'Distributed content' expands reach, weakens influence of news organizations

The following is an excerpt from my chapter of a book on digital news media that will be published shortly, in Spanish. 

Among the most important developments in digital journalism in 2015 was the emerging practice of creating, distributing, and monetizing news known as "distributed content". 

Bell: 'Facebook is eating the world.'
What it means: news media organizations hand over their content to platforms like Facebook without linking back to their own websites so that smartphone users can get nearly instant access to the content without having to wait five to 10 seconds for it to display -- an eternity for impatient mobile consumers.

Versión en español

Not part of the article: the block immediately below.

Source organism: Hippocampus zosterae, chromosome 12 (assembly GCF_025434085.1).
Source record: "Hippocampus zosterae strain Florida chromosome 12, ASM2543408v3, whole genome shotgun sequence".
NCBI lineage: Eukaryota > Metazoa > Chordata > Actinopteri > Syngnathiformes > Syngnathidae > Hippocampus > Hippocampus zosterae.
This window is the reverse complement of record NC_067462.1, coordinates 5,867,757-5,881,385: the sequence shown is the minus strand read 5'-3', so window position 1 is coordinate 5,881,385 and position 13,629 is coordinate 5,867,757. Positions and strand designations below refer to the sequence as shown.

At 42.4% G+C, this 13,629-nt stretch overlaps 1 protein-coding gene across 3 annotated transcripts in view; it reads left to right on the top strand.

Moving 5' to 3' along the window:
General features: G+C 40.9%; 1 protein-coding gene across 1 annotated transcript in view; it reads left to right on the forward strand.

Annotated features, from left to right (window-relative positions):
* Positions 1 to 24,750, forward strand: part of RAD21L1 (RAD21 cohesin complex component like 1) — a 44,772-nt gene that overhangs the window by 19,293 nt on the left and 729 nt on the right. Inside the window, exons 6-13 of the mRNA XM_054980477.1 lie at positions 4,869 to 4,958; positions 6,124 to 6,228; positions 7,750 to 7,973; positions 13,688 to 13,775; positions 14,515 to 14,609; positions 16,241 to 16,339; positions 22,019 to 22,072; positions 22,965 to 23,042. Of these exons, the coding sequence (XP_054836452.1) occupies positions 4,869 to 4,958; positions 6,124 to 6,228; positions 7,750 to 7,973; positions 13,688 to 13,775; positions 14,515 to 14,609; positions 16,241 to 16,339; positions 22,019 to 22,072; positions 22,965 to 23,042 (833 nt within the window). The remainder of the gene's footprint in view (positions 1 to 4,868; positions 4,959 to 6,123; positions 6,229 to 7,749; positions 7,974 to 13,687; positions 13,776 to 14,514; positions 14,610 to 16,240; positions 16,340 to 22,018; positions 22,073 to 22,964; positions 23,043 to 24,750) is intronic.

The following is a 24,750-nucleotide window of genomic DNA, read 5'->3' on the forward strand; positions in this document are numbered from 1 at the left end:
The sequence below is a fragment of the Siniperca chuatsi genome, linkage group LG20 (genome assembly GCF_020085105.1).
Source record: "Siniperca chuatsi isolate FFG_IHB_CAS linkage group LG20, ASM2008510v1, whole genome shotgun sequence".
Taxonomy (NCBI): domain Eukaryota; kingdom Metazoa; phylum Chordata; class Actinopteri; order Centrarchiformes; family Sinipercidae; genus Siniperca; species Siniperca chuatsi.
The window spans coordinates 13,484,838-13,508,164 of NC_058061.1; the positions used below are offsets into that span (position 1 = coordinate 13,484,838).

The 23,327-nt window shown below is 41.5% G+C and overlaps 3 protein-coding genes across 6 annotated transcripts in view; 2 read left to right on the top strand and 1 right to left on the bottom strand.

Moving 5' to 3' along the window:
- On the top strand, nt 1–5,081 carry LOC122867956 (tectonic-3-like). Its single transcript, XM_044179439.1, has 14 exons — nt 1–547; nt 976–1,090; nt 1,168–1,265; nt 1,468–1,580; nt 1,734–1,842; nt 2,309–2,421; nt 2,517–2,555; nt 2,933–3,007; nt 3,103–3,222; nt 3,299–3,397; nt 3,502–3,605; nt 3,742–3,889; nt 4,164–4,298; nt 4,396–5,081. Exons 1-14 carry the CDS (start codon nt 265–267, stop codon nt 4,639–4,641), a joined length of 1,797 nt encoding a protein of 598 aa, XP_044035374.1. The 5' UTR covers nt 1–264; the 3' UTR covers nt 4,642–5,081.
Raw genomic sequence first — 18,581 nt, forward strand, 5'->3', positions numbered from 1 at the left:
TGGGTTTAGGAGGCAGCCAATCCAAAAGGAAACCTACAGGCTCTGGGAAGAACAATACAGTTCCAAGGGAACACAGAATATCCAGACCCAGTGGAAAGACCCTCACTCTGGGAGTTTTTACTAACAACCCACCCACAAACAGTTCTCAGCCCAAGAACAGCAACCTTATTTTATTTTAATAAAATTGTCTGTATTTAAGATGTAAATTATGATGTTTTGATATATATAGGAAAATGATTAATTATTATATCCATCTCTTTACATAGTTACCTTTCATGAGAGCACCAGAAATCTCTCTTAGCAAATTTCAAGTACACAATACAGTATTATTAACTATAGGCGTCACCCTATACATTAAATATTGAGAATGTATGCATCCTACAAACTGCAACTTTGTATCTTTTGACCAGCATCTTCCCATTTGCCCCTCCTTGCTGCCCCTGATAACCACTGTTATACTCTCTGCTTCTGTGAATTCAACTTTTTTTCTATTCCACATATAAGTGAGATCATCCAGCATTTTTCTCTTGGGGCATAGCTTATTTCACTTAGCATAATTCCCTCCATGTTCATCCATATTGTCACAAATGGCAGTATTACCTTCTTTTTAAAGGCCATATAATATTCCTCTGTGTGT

Snapchat was the first platform to stake a claim in this new territory of competition when it launched its Discover channel in January of 2015. Facebook followed in June with its “Instant Articles”, and others such as Google, Instagram, and Apple quickly jumped on the bandwagon.

These social and technological platforms had at least three motivations, according to Josh Constine of Tech Crunch. They wanted to avoid having users abandon a link to news content because of a slow download; they wanted to keep users in their own walled gardens to prevent them from going to other platforms; and, finally, they wanted to take advantage of the audience's attention to send them targeted advertisements, tailored to their personal tastes, preferences, and buying habits.

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